In Northern Nigeria for example, there is clearly high literacy rate, even noticeably higher than the literacy rate in the Southern parts of Nigeria, the fact that the North did not embrace Western World education or Western European definition of education, simply does not change the fact that most persons in the Northern parts of Nigeria can Read and Write in Arabic, and being able to Read and Write is sufficiently accepted definition of being a literate person, unless we are to say the Germans, the Chinese, the French and the Japanese etc. are all illiterates as they conduct their lives not in English?
The majority of the Nigerian citizens of the Northern extraction can Read and Write Arabic, so that, if we were to teach medicine and law in Arabic, these Nigerian citizens will be quite at home (even at age 100) whereas, correspondingly, there is no such high literacy level in the Southern part of Nigeria, and this fact is more pronounced in the older generation citizens of Nigeria of the Southern extraction.
The later day acceptance of Western World education has severely and severally hindered the numbers of the “educated” among peoples of Northern Nigeria, but since we are in the same boat, all Nigerians are in the same boat! Our destiny is and will forever be intertwined, it is therefore wise and good investment to actively and purposefully invest in increasing the numbers of our brothers and sisters the Northern part of Nigeria in higher education and in the professions, we will be doing ourselves a favor, favor not to the recipient, but those who are willing to make the collective investment and sacrifice, to bring about a balanced, equal and fair society which Nigeria deserves, this is our path to greatness.
Historically, some Southerners have also been huge beneficiaries of programs and policies similar to what I now advocate, for example, many years ago, I met Southerners who were students in Maiduguri’s BOCOBS aka Borno State School of Basic Studies where they prepared for the General Certificate of Education GCE Ordinary or Advanced Levels and then proceeded to different Nigerian Universities, particularly the University of Maiduguri and I can only imagine the short term and the long term benefits of all these individual Nigerians from the North and the South who benefited, and the short and long term benefit for our entire country!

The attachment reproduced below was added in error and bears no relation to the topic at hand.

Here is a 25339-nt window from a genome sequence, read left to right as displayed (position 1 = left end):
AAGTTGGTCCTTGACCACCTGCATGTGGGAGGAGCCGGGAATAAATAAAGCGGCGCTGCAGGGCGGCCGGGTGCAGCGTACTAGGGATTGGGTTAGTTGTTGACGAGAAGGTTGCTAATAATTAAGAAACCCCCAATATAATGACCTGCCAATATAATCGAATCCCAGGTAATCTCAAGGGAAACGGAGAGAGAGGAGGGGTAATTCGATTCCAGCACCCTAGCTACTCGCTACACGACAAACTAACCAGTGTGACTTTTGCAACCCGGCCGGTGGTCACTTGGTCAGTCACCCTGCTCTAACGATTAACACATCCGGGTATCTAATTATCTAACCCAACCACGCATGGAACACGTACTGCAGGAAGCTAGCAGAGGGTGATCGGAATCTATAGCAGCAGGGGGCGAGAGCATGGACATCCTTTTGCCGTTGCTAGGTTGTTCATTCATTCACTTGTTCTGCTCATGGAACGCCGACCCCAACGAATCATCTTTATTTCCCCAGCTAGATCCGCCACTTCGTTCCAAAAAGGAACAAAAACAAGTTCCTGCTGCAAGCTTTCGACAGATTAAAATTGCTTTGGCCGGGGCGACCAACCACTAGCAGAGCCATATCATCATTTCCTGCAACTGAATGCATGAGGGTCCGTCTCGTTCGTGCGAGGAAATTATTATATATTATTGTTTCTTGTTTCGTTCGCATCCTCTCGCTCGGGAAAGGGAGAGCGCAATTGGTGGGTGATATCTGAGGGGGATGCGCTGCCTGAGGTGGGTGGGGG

There were also, many Students, of Southern Nigeria origins, who benefited immensely from the Remedial Education Programs at the University of Maiduguri, even though, the Remedial Programs were specifically targeted at Students of Northern origins from the immediate areas or neighboring states (catchments areas) the direct and indirect benefits are clear to me, or anyone who cares to examine it! The students for whom the programs were intended benefited, students who were outside the targeted group also benefited, the entire Nigerian nation benefits! What could possibly be wrong with that?
Affirmative Action Programs Policies and the Quota System and Federal Character Policies reflect visionary thinking, a wonderful foresight, that should have the force of law, that we should all support and encourage and see that these policies continues to be enforced in Nigeria and America, the Big Picture is that we will all benefit!
The more equipped Nigerians from every community in the nation are, the better we all are! When all Nigerians become equipped with skills, training and professional education in every level or strata, Nigeria will be on the way to our destined greatness!
It is quite interesting that time have recruited some Nigerians to become advocates and supporters of federal character in appointments to federal appointments. I was abused for advocating federal character and quota system in June 2003 when I wrote: “Quota System or Federal Character In Nigeria And Affirmative Action Policy In America Compared” It is was and still is a good policy; good public policies should be advocated and advanced, even when it does not benefit us personally, regionally and parochially! Nigerians must practice intellectual honesty, not selectively and not as fair-weather friends.
Good public policies will lead to progress, development and advancement of Nigeria, for collective our benefit.